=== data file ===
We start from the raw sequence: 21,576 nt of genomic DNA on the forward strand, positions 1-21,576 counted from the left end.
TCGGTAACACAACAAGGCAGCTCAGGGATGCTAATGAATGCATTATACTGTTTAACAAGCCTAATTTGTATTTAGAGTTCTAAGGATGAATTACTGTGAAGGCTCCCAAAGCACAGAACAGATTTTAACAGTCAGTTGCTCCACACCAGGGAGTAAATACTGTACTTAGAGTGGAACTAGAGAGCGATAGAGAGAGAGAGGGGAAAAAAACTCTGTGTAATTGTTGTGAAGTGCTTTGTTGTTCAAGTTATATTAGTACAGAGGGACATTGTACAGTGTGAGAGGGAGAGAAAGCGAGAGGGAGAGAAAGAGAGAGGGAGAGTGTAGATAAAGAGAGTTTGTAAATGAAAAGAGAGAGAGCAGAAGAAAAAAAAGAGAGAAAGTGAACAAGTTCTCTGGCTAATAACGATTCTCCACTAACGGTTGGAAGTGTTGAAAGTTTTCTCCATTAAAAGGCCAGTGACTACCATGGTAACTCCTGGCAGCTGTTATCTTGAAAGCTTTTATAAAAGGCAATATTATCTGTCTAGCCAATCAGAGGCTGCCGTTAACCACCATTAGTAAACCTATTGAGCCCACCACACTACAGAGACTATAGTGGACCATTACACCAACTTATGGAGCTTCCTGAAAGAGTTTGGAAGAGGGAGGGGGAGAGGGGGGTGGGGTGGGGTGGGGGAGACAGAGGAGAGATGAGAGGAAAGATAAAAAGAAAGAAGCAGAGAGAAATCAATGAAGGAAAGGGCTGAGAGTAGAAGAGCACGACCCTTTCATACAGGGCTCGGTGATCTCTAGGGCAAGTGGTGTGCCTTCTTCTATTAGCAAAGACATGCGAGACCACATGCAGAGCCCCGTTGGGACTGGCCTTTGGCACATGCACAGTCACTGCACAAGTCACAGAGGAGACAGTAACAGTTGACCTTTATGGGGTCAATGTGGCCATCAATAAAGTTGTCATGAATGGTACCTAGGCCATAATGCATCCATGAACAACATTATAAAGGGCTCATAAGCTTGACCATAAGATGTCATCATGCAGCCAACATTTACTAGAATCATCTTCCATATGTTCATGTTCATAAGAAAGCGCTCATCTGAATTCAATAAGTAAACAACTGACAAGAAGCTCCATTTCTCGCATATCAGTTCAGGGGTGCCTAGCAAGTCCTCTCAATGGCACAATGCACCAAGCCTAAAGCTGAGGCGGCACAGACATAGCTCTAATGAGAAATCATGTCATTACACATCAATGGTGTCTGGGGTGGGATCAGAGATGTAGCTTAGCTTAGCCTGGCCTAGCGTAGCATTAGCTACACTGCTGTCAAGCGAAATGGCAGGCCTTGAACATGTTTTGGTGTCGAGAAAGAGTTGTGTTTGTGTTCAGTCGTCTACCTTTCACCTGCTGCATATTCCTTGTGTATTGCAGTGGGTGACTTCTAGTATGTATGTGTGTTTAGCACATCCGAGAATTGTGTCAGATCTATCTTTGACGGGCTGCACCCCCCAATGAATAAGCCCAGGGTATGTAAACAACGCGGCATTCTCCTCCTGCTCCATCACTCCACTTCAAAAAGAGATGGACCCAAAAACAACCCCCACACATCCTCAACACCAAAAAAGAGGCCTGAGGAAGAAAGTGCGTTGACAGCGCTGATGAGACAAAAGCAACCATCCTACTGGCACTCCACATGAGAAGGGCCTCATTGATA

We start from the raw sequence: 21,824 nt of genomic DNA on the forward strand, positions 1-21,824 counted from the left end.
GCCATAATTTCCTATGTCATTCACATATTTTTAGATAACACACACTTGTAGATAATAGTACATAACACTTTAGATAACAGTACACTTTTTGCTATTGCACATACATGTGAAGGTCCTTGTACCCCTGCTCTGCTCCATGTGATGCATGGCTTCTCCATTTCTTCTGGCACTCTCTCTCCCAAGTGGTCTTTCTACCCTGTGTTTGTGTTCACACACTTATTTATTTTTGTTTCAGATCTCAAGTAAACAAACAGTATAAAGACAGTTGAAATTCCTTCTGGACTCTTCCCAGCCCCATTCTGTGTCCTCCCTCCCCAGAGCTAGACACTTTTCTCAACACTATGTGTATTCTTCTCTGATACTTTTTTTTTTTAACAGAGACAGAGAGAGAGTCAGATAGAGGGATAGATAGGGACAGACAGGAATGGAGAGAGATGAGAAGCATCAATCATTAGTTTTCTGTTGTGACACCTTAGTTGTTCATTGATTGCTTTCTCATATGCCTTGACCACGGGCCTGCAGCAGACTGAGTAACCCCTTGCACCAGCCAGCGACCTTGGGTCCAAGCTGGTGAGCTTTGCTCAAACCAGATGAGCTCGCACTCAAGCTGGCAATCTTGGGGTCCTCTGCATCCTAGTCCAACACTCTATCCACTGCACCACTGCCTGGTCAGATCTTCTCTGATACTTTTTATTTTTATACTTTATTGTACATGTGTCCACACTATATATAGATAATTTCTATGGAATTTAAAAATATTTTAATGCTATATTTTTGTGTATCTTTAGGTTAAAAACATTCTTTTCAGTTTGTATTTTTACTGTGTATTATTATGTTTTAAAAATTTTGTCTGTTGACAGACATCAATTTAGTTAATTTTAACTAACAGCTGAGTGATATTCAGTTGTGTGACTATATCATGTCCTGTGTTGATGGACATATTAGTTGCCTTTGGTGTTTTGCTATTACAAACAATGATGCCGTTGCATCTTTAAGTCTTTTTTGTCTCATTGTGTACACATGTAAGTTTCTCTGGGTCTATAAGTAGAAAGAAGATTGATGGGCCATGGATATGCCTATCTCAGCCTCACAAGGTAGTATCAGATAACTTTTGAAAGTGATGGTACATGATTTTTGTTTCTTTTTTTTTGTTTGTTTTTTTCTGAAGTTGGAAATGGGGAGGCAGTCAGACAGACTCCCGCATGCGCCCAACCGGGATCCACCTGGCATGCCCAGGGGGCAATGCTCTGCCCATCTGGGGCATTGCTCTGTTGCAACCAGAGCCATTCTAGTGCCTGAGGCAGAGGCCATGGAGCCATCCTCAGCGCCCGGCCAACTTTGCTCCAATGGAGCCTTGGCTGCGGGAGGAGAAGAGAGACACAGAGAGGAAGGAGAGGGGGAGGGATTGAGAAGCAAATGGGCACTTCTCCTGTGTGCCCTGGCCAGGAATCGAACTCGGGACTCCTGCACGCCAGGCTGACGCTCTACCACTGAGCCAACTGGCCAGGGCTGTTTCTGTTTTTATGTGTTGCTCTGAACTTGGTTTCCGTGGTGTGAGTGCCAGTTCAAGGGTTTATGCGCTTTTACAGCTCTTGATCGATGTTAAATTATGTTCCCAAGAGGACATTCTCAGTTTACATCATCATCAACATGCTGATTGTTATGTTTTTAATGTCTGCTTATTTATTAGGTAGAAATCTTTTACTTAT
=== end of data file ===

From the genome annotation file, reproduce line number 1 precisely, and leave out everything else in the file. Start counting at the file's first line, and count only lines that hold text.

We start from the raw sequence: 21,576 nt of genomic DNA on the forward strand, positions 1-21,576 counted from the left end.